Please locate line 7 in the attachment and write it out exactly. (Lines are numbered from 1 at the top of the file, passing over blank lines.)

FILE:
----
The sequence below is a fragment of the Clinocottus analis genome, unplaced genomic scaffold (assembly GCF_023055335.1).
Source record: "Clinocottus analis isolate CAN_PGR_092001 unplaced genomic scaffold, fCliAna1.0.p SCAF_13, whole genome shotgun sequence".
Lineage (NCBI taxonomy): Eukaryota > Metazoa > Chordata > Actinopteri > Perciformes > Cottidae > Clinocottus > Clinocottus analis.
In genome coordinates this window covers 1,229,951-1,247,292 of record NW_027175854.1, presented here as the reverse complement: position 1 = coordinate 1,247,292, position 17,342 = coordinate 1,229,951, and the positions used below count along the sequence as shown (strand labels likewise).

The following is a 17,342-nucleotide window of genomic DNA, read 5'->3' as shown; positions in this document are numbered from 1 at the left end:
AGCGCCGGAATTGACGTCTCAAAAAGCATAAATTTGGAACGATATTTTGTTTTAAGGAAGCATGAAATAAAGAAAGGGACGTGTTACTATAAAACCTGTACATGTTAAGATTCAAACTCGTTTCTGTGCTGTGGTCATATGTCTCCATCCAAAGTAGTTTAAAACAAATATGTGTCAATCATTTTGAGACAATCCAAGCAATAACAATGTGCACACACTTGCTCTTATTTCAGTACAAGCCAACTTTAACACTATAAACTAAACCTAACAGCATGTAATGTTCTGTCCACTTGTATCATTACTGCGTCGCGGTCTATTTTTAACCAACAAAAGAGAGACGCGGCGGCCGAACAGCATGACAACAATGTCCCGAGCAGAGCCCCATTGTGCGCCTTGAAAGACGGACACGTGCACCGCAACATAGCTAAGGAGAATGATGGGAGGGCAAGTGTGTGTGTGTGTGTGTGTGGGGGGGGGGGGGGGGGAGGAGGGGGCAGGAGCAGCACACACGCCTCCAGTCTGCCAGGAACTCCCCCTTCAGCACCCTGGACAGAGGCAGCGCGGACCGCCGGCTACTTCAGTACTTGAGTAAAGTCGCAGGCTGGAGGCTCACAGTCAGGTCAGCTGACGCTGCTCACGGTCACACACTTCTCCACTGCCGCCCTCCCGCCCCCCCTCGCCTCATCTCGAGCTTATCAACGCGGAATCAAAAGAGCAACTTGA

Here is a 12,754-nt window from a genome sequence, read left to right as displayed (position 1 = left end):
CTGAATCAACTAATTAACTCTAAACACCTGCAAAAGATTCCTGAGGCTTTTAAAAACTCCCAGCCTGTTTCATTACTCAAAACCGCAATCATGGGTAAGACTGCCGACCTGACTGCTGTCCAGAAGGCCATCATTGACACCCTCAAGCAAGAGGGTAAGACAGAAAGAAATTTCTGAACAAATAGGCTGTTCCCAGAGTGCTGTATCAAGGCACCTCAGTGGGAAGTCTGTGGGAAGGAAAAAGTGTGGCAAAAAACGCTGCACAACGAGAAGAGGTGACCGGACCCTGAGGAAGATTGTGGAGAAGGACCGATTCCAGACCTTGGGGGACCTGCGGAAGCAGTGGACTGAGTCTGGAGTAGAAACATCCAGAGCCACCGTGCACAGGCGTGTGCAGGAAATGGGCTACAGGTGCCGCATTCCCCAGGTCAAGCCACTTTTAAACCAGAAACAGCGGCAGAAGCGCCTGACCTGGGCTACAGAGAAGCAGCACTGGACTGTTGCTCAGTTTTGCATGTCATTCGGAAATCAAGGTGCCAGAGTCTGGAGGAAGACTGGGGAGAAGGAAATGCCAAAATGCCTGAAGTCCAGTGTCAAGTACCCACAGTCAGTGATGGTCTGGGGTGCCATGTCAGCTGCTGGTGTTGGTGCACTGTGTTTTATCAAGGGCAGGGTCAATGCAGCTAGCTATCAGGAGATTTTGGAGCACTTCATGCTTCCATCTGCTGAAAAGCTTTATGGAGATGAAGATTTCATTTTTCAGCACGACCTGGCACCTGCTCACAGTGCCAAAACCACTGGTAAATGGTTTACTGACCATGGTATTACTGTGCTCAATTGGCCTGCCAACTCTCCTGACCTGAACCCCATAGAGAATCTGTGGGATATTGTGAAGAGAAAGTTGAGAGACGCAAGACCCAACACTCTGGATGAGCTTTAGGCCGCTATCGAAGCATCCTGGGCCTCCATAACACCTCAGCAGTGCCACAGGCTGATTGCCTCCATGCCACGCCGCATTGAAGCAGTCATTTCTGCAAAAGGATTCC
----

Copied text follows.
Here is a 12,754-nt window from a genome sequence, read left to right as displayed (position 1 = left end):